MoCap- and IMU-derived smoothness computed using LDLJ-A (Figure 7C) were highly correlated (ρ = 0.98). The limits of agreement indicate that IMU-derived estimates were smoother than those derived from MoCap, with a mean bias of 2.6% (range from −4.5 to 9.6%). One explanation for the bias could be the amplification of noise in the MoCap position data due to triple numerical differentiation needed for computing LDLJ-A, resulting in less smooth values. The overestimation of smoothness computed from IMU data was also seen with simulated movements in Figure 5A, where movements with smoothness values less than −4 are mostly on or above the identity line; the smoothness values of all movements in Figure 7C are also lower than −4.

Despite the large number of experimental movements with SGR < 1.05, points in Figure 7C had little spread compared to Figure 5A, and the IMU- and MoCap-based smoothness were highly correlated. This was likely due to small reconstruction errors in SO^IMU from this particular IMU sensor. Indeed, when simulated noise was added to SO^IMU (see Figure 8A), the relative error between MoCap and IMU increased significantly.


Figure 8. Effect of orientation reconstruction error on LDLJ-A for experimental and simulated data. (A) Agreement between MoCap and IMU from experimental data, when simulated noise (Rnoise) is added to the rotation matrix SO^IMU obtained from patient data. (B) Relative error ϵ (defined in Equation 23) when simulated reconstruction error δR is added to synthetic movement data. Here, the metric RMSRI2) is used as measure of orientation reconstruction error.

For rotational movement, the MoCap- and IMU-derived smoothness values were highly correlated for both SPARC (ρ = 0.96; Figure 7D) and LDLJ-V (ρ = 0.99; Figure 7E). While SPARC resulted in almost no significant bias in relative error (0.2%), LDLJ-V had a relative error bias of 2.5%. On the other hand, the limits of agreement were smaller for LDLJ-V (−2.5 to 7.5%) compared to SPARC (−15.8 to 16.2%). The poorer levels of agreement of SPARC than of LDLJ-V was surprising, given that: (a) for angular velocity, SPARC is unaffected by rotation SO^IMU; and (b) SPARC has been shown to be more robust to noise than LDLJ-V (Balasubramanian et al., 2012, 2015). The high correlation between MoCap- and IMU-derived smoothness values for LDLJ-V agrees with the simulated data. These experimental rotational movements were relatively unsmooth, which tend to have better agreement with the true smoothness values for relatively small reconstruction errors (Figure 6). This is further discussed in section 5.2.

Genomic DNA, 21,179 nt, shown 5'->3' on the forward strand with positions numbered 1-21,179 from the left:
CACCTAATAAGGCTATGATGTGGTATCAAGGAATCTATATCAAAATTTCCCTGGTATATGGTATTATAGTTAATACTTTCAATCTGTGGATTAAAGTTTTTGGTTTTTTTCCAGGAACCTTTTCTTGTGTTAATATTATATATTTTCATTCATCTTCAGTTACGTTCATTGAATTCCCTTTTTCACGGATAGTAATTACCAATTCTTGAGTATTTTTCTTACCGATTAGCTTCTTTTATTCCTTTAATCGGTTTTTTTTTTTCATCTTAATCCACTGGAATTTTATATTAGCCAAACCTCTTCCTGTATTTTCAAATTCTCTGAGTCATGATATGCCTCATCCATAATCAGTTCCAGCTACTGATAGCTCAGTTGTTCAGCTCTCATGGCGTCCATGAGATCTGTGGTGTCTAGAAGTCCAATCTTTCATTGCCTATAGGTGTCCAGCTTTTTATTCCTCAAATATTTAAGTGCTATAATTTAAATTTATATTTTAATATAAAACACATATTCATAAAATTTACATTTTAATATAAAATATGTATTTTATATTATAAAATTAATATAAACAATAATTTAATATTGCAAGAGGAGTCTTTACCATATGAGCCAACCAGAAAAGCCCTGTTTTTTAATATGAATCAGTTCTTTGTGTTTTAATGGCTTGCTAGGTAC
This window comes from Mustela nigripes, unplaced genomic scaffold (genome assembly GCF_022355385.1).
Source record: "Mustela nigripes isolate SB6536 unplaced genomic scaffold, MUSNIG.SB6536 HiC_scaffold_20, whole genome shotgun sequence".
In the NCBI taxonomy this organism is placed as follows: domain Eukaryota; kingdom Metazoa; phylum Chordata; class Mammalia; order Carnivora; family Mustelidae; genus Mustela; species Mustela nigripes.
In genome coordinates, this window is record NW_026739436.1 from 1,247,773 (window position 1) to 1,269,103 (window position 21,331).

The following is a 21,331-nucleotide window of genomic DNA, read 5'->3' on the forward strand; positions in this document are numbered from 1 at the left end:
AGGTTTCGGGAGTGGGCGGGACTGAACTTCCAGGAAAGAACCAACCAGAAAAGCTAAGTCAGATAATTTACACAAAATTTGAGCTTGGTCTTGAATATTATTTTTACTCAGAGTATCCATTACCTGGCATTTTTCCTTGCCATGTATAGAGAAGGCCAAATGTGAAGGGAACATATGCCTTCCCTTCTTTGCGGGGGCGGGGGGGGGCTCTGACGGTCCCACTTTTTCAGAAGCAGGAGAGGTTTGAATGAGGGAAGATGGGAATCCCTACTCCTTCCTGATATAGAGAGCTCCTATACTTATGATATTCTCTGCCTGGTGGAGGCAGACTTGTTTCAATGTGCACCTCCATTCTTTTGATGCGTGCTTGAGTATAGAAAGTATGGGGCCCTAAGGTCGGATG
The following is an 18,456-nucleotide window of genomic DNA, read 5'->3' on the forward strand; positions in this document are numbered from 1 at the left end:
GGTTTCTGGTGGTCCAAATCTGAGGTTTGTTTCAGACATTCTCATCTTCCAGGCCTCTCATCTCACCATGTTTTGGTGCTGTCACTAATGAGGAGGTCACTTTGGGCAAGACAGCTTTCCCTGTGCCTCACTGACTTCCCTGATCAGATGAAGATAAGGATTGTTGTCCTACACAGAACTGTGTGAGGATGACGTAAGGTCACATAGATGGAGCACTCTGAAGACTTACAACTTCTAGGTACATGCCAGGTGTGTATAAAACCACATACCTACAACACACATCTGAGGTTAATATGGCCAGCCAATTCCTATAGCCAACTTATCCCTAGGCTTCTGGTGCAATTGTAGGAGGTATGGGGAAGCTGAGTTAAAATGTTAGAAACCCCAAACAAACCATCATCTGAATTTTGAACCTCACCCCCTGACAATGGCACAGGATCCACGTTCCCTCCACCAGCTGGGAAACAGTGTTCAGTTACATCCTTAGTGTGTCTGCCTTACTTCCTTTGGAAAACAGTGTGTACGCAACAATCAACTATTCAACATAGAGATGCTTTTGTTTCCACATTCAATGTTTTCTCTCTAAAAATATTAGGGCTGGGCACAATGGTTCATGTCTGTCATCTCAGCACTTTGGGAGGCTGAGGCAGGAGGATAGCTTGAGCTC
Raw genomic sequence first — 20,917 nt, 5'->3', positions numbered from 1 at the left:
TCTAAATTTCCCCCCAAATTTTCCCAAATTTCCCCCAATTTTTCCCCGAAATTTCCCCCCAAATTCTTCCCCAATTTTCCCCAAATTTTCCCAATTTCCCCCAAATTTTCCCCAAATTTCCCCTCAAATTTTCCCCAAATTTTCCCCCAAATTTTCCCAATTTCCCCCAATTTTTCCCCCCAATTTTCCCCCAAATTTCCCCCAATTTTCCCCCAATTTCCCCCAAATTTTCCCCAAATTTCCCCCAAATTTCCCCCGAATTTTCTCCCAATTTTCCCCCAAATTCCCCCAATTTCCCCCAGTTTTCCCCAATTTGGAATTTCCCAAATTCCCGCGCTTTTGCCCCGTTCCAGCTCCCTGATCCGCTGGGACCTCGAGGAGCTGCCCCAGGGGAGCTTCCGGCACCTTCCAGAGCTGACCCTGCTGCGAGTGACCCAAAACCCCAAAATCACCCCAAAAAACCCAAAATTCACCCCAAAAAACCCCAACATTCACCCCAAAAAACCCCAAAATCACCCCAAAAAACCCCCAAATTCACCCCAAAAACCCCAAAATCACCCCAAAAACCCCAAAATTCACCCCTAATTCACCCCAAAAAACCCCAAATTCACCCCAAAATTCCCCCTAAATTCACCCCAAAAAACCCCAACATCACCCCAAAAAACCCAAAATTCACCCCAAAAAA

5. Discussion

Quantification of movement smoothness is considered to be of great importance in movement sciences and biomechanics, to gain insights about the underlying mechanisms generating the observed motor behavior. IMUs are increasingly used to measure movement kinematics, but they do not directly measure position kinematics, have a time-varying frame of reference, and are noisy—which make deriving high-quality velocity and orientation kinematics in a frame of interest non-trivial. These issues put into question the appropriateness of IMU data to quantify movement smoothness in practice using SPARC and LDLJ-V. In this paper, we systematically analyzed the difficulties of using IMUs for movement smoothness analysis of translational and rotational movements. A summary of recommendations for the measures to use for analyzing movement smoothness using IMU data is in Figure 9 and discussed below.


Figure 9. Summary diagram of recommendations for analyzing movement smoothness of discrete movements (i.e., with a clear start and end with zero velocity) using IMU data.

5.1. Translational Movement Smoothness